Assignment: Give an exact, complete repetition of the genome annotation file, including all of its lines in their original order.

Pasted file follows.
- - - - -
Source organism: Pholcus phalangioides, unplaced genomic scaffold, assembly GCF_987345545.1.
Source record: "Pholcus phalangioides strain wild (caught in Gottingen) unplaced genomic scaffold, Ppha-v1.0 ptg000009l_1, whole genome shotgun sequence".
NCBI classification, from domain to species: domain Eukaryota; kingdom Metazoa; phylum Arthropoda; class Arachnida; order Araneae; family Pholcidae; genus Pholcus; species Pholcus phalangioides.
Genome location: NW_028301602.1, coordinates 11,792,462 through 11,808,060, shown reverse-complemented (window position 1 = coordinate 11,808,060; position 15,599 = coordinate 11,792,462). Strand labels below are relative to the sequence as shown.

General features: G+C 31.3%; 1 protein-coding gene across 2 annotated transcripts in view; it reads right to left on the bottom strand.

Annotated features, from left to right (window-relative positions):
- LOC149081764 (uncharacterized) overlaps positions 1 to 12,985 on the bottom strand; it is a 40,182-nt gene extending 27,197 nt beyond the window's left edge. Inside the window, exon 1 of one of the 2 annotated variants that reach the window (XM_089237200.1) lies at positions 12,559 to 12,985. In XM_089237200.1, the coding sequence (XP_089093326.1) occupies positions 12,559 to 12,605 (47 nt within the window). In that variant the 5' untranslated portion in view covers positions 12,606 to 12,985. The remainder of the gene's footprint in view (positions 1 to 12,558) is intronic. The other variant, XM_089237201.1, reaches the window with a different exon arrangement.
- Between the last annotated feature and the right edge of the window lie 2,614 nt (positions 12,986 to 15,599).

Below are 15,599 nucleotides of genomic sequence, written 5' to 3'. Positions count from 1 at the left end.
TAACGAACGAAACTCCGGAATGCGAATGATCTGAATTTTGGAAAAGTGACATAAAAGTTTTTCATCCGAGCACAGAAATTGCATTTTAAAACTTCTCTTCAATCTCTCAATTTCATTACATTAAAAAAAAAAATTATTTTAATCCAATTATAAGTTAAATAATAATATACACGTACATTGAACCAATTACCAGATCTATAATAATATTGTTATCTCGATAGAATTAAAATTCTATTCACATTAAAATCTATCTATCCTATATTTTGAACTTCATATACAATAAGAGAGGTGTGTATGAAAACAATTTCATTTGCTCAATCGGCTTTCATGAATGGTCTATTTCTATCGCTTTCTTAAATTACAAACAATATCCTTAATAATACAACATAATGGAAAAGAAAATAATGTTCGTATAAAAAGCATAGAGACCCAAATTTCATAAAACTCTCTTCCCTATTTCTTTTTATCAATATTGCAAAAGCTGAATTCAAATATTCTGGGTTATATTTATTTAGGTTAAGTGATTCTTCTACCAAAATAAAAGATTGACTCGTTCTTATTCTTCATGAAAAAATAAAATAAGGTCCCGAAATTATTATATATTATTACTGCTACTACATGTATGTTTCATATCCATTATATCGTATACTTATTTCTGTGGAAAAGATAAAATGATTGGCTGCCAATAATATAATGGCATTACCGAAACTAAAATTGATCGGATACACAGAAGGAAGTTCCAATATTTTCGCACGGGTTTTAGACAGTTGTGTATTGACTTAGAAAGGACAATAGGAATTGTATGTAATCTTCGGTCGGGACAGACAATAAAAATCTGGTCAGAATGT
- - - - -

Source organism: Pholcus phalangioides, unplaced genomic scaffold, assembly GCF_987345545.1.
Source record: "Pholcus phalangioides strain wild (caught in Gottingen) unplaced genomic scaffold, Ppha-v1.0 ptg000009l_1, whole genome shotgun sequence".
NCBI classification, from domain to species: domain Eukaryota; kingdom Metazoa; phylum Arthropoda; class Arachnida; order Araneae; family Pholcidae; genus Pholcus; species Pholcus phalangioides.
Genome location: NW_028301602.1, coordinates 11,792,462 through 11,808,060, shown reverse-complemented (window position 1 = coordinate 11,808,060; position 15,599 = coordinate 11,792,462). Strand labels below are relative to the sequence as shown.

General features: G+C 31.3%; 1 protein-coding gene across 2 annotated transcripts in view; it reads right to left on the bottom strand.

Annotated features, from left to right (window-relative positions):
- LOC149081764 (uncharacterized) overlaps positions 1 to 12,985 on the bottom strand; it is a 40,182-nt gene extending 27,197 nt beyond the window's left edge. Inside the window, exon 1 of one of the 2 annotated variants that reach the window (XM_089237200.1) lies at positions 12,559 to 12,985. In XM_089237200.1, the coding sequence (XP_089093326.1) occupies positions 12,559 to 12,605 (47 nt within the window). In that variant the 5' untranslated portion in view covers positions 12,606 to 12,985. The remainder of the gene's footprint in view (positions 1 to 12,558) is intronic. The other variant, XM_089237201.1, reaches the window with a different exon arrangement.
- Between the last annotated feature and the right edge of the window lie 2,614 nt (positions 12,986 to 15,599).

Below are 15,599 nucleotides of genomic sequence, written 5' to 3'. Positions count from 1 at the left end.
TAACGAACGAAACTCCGGAATGCGAATGATCTGAATTTTGGAAAAGTGACATAAAAGTTTTTCATCCGAGCACAGAAATTGCATTTTAAAACTTCTCTTCAATCTCTCAATTTCATTACATTAAAAAAAAAAATTATTTTAATCCAATTATAAGTTAAATAATAATATACACGTACATTGAACCAATTACCAGATCTATAATAATATTGTTATCTCGATAGAATTAAAATTCTATTCACATTAAAATCTATCTATCCTATATTTTGAACTTCATATACAATAAGAGAGGTGTGTATGAAAACAATTTCATTTGCTCAATCGGCTTTCATGAATGGTCTATTTCTATCGCTTTCTTAAATTACAAACAATATCCTTAATAATACAACATAATGGAAAAGAAAATAATGTTCGTATAAAAAGCATAGAGACCCAAATTTCATAAAACTCTCTTCCCTATTTCTTTTTATCAATATTGCAAAAGCTGAATTCAAATATTCTGGGTTATATTTATTTAGGTTAAGTGATTCTTCTACCAAAATAAAAGATTGACTCGTTCTTATTCTTCATGAAAAAATAAAATAAGGTCCCGAAATTATTATATATTATTACTGCTACTACATGTATGTTTCATATCCATTATATCGTATACTTATTTCTGTGGAAAAGATAAAATGATTGGCTGCCAATAATATAATGGCATTACCGAAACTAAAATTGATCGGATACACAGAAGGAAGTTCCAATATTTTCGCACGGGTTTTAGACAGTTGTGTATTGACTTAGAAAGGACAATAGGAATTGTATGTAATCTTCGGTCGGGACAGACAATAAAAATCTGGTCAGAATGT